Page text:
A new study has found that women who experience more stressful life events in the year before childbirth have greater odds of marijuana use before and during pregnancy.
The University of Arizona College of Medicine – Tucson study explored the connection between stressful life events and marijuana use in women before, during and after pregnancy.
Among the findings: Women who reported their husband or partner lost their job in the past year were at 81% more likely to use marijuana before pregnancy and 119% more likely to continue to use marijuana during pregnancy, compared to women whose husband or partner experienced no job loss.
The study, "Cannabis Use and Stressful Life Events during the Perinatal Period: Cross-sectional Results from Pregnancy Risk Assessment Monitoring System (PRAMS) Data, 2016," was published in the journal Addiction.
"We know that adverse childhood events increase the risk of substance abuse in a wide range of people, including pregnant women," said lead study author Alicia Allen, assistant professor in the University of Arizona Department of Family and Community Medicine. "However, this is the first study looking at more recent stressful events, such as having a sick family member, financial problems or domestic problems, to name just a few. More research is needed to identify effective interventions to reduce marijuana use during the perinatal period, and our research indicates that targeting stressful events—such as providing interventions and trainings to alleviate stressors—may be fruitful."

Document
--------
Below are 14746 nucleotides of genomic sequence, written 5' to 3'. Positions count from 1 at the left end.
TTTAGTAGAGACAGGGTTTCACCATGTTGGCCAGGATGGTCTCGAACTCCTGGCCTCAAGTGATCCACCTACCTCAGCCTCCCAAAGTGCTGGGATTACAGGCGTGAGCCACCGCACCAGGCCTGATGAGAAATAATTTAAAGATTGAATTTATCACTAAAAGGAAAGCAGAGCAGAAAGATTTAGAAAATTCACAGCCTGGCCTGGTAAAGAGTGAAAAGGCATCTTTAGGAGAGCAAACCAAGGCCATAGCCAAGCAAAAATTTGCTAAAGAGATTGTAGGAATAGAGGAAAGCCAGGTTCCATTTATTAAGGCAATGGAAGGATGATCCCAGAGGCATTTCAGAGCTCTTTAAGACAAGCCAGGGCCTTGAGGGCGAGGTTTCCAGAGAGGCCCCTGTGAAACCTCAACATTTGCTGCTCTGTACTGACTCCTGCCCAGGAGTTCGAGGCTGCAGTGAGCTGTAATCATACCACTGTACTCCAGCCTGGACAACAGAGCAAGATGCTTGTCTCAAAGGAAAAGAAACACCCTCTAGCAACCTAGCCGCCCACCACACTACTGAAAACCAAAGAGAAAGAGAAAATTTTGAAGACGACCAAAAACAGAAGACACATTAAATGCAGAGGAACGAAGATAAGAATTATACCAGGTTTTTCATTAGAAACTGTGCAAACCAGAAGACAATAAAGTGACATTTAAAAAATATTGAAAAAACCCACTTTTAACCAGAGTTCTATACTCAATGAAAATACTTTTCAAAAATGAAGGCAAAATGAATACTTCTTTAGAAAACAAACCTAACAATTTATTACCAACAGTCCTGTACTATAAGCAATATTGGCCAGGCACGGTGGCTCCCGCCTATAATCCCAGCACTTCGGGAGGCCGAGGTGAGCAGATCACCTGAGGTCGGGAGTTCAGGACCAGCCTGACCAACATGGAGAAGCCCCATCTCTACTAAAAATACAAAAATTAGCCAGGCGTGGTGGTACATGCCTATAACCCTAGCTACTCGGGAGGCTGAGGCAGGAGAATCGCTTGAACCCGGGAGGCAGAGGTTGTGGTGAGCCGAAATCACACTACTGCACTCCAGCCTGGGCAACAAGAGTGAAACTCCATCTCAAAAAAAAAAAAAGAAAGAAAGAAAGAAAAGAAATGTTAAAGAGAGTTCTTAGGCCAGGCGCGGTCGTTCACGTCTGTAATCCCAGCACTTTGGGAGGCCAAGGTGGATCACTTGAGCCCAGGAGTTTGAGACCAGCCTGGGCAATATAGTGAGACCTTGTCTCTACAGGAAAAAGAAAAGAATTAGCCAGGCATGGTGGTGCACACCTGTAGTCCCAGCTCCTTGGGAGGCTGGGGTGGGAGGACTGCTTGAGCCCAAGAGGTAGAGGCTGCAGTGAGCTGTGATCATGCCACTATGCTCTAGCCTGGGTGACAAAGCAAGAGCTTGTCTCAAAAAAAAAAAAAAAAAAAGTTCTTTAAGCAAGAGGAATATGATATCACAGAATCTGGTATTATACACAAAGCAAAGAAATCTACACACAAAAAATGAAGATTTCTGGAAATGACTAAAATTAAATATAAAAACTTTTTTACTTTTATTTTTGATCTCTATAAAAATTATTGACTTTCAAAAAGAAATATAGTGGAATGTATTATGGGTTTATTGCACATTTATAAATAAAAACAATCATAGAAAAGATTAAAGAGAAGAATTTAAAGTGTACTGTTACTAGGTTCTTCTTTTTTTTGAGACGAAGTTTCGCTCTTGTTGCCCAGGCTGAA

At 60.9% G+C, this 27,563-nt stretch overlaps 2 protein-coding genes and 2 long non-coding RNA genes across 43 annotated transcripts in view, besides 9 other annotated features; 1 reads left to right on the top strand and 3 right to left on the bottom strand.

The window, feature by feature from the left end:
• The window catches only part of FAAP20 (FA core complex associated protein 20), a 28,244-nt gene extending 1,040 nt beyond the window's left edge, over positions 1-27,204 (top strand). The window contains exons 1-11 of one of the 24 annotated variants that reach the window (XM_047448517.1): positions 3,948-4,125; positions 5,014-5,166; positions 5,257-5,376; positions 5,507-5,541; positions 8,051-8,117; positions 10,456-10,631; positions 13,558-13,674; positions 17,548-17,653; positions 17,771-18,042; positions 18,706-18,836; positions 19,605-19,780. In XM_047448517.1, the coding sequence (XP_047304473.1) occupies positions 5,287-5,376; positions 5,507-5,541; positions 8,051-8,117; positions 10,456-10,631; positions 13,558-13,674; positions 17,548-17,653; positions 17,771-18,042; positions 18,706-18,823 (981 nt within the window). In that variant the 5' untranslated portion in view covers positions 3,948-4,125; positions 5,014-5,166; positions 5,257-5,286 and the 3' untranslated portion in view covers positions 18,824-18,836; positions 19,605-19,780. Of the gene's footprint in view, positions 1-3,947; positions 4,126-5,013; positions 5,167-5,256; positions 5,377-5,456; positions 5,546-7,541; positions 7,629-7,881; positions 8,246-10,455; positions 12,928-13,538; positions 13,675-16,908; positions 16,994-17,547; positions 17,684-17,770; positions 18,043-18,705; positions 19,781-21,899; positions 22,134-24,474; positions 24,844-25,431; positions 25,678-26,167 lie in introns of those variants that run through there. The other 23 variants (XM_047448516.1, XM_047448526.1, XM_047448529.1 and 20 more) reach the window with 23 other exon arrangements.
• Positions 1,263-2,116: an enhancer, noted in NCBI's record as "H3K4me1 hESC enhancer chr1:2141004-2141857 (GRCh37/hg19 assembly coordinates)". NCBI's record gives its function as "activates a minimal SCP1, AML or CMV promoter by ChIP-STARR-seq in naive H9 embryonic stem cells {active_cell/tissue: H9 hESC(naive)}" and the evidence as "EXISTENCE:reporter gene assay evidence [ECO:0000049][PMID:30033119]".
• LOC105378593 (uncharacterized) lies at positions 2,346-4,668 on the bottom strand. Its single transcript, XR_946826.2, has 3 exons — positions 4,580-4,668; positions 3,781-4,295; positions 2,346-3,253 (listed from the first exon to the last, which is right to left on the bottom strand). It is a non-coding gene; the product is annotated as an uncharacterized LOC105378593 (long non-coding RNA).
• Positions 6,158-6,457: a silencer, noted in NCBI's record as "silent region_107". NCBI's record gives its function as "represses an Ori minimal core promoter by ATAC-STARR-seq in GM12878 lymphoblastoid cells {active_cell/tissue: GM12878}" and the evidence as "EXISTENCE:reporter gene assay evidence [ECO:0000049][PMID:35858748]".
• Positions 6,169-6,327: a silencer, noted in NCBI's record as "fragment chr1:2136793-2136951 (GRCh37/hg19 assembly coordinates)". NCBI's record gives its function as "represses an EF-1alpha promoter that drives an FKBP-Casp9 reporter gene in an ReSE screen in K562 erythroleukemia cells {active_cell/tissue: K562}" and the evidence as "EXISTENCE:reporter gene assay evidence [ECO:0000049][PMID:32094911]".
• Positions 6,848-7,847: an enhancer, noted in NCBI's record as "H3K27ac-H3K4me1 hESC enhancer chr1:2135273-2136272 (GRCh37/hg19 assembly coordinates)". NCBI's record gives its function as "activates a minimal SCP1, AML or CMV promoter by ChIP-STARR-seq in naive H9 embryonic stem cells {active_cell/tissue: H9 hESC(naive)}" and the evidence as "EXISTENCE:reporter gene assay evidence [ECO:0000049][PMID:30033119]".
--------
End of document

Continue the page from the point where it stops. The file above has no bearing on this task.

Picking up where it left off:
Using data from the 2016 Pregnancy Risk Assessment Monitoring System, researchers analyzed the self-reported responses of more than 6,000 women in Alaska, Colorado, Maine, Michigan and Washington. Approximately 6.4% of women reported using marijuana before, during or after pregnancy.
One finding that surprised the researchers was that self-reported marijuana use during pregnancy increased by about 35% between 2011 to 2016 — from approximately 4.2% to 6.4%.
"It's possible that the legalization of marijuana use and increases in social acceptability may contribute to increased marijuana use during pregnancy," Allen said. "But this is speculation, so future research is needed to fully understand this increase."
Although relatively little is known about the health effects of using marijuana during pregnancy, studies have shown that its use may increase the chances of adverse birth outcomes, such as low birth weight, admission to the neonatal intensive care unit, and possible increased risk of miscarriage and negative impact on brain development. Current clinical recommendations suggest women abstain from using marijuana during pregnancy or during breastfeeding.
"As marijuana use continues to become more common, additional research is needed to identify all of the health effects for both mother and child, as well as to identify ways to help women abstain from marijuana use during pregnancy," Allen said.